Capitol Hill eclipse for solar power?

One of the engines of growth for solar energy projects has been a federal tax credit. Now that financial incentive could be in jeopardy.

Charles Cooper Former Executive Editor / News
Charles Cooper was an executive editor at CNET News. He has covered technology and business for more than 25 years, working at CBSNews.com, the Associated Press, Computer & Software News, Computer Shopper, PC Week, and ZDNet.
Charles Cooper
4 min read

Frustrated with political deadlock, solar energy companies fear a big setback if Congress fails to renew a key federal tax credit set to expire at the end of the year.

The provision would extend a 30 percent break of up to $2,000 to homeowners. Businesses would qualify for the same percentage, without a cap.

Barry Cinnamon, CEO, Akeena Solar Akeena Solar

While the U.S. House of Representatives has passed a bill to extend the tax credit, the effort so far has failed eight times in the Senate--the latest defeat occurring on July 30.

"The delay in the ITC (investment tax credit) renewal has meant that large commercial jobs are being postponed" because of the risk that they can't be installed by December 31, said Barry Cinnamon, chief executive of Akeena Solar.

Registering concern for the future of their nascent industry, executives like Cinnamon note that the uncertainty over the tax credit's renewal has already contributed to the loss of small and medium commercial jobs. If the current logjam continues, they say the impact will likely hurt the commercial sector more than the residential sector as the residential credit is capped at $2,000--which is rarely a critical factor in a homeowner's decision-making process.

The irony is that industry lobbyists report bipartisan support for the provision in the Senate, where the vote fell nine votes short of the three-fifths supermajority needed. Six members did not vote, including Sens. John McCain and Barack Obama. (The national governor's association has also come out in support of granting a long-term extension of the solar tax credits.)

Josh Green, Mohr Davidow Ventures Mohr Davidow Ventures

One source tied to the solar industry said that many Republicans were loath to support the extension "because they don't want to give the Democratic Congress any credit" before the election. Previous attempts also were stymied by oil lobbyists, who fought efforts to close a tax loophole on oil companies to pay for the tax credit extension.

As the calendar turns to the fall, the odds increase that the solar tax extension could become hostage to the presidential contest. Several executives involved with the solar industry said that tens of thousands of jobs will be put in jeopardy and more jobs won't be added next year if Congress fails to act.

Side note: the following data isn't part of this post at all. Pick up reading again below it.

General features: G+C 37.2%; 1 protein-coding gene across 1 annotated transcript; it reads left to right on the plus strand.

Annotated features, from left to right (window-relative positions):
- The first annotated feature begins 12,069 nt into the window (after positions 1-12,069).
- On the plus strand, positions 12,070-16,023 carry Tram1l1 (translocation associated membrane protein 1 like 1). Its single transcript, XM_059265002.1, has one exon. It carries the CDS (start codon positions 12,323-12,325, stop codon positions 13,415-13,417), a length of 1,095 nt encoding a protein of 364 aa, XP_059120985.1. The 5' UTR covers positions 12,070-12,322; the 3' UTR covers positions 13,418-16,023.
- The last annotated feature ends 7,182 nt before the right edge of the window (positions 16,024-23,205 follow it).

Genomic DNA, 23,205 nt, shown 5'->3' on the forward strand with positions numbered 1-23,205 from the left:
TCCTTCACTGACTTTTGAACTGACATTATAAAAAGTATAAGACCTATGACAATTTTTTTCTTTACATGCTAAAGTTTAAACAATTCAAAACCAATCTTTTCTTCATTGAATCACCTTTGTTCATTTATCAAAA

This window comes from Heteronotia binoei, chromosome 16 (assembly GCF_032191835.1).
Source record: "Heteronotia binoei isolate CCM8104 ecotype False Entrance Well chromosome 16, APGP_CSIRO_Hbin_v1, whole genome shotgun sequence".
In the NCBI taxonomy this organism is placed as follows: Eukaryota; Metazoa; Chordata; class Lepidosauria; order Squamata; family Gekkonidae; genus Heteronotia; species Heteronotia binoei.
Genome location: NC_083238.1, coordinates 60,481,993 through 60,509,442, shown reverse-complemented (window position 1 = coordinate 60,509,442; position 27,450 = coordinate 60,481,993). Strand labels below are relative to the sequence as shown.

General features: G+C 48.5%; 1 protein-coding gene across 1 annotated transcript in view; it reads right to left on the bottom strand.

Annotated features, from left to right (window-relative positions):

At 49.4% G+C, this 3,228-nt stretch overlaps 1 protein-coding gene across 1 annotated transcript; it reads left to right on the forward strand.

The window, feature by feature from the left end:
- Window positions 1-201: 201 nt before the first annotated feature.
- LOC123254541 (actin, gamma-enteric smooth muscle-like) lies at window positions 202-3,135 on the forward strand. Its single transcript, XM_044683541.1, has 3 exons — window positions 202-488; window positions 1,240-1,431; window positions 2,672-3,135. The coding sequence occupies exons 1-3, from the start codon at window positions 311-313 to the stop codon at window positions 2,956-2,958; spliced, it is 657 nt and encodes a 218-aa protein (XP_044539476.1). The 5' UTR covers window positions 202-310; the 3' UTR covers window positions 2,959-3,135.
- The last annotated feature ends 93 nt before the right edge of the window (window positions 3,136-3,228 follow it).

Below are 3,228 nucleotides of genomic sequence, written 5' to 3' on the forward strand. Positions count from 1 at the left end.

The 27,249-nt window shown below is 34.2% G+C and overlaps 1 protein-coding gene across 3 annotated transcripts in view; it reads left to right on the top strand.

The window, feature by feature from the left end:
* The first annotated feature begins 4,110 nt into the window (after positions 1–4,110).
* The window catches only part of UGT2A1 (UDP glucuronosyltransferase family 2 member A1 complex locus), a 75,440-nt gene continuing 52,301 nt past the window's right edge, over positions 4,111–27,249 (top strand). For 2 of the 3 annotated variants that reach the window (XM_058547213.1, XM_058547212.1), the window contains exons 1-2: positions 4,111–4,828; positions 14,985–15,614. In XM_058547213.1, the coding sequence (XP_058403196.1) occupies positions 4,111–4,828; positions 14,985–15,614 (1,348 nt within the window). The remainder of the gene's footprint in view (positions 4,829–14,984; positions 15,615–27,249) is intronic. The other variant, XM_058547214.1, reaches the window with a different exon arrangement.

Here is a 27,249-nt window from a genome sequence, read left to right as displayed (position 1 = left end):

"Many of these commercial projects are in important planning stages right now, and the overall industry is at the tipping point that will lead to widespread adoption," said venture capitalist Josh Green of Mohr Davidow Ventures, who predicted that the failure to renew the ITC will result in the delay or cancellation of important commercial projects in the United States. "The absence of the ITC will kill most, if not all, of this growing momentum. We need only look to the interruption of tax credits for the wind industry for an example of something that we do not want to repeat. This would be a real shame."

Lyndon Rive, CEO, SolarCity SolarCity

At the same time, however, he suggested that the absence of an investment tax credit may have relatively little impact on businesses in the short to medium term. That's because the rapidly expanding solar markets in Europe, Asia, and the Middle East will not be affected by the controversy over the ITC and will still create plenty of customers for solar manufacturers.

"Over the longer term, however, the United States commercial market is far too important to be ignored," Green said. "A consistent ITC policy extending over several years that allows industry to grow and flourish is critical to the industry."

Despite the tough slog, though, industry players remain convinced that the U.S. government understands the investment tax credit's role and will press the case for continuing solar's domestic momentum.

Lyndon Rive, the CEO of SolarCity, a residential solar installer in California, said he remains "very optimistic" that the ITC will be renewed by the end of the year.

"The ITC has become a very politicized issue, however, and it's possible that approval could extend into 2009," he added. If the ITC is allowed to lapse, Rive predicted it would cost thousands of solar jobs and severely limit the growth of the solar industry in the U.S.

"The jobs lost in the U.S. would move overseas to more favorable solar markets," he said. "Solar power will eventually reach cost parity with other energy sources, but that will not occur in the next few years without incentives."

The worst-case scenario is painted by industry executives who envision a tremendously down year in 2009 for the solar industry with commercial installations grinding to a halt. To be sure, residential installations will continue to grow--especially in states where there are good rebates, such as in California, New York, and Connecticut. But companies that are most exposed are those that have built the bulk of their business on commercial installations. These companies will have to find some other way to pay their bills if the ITC doesn't win an extension.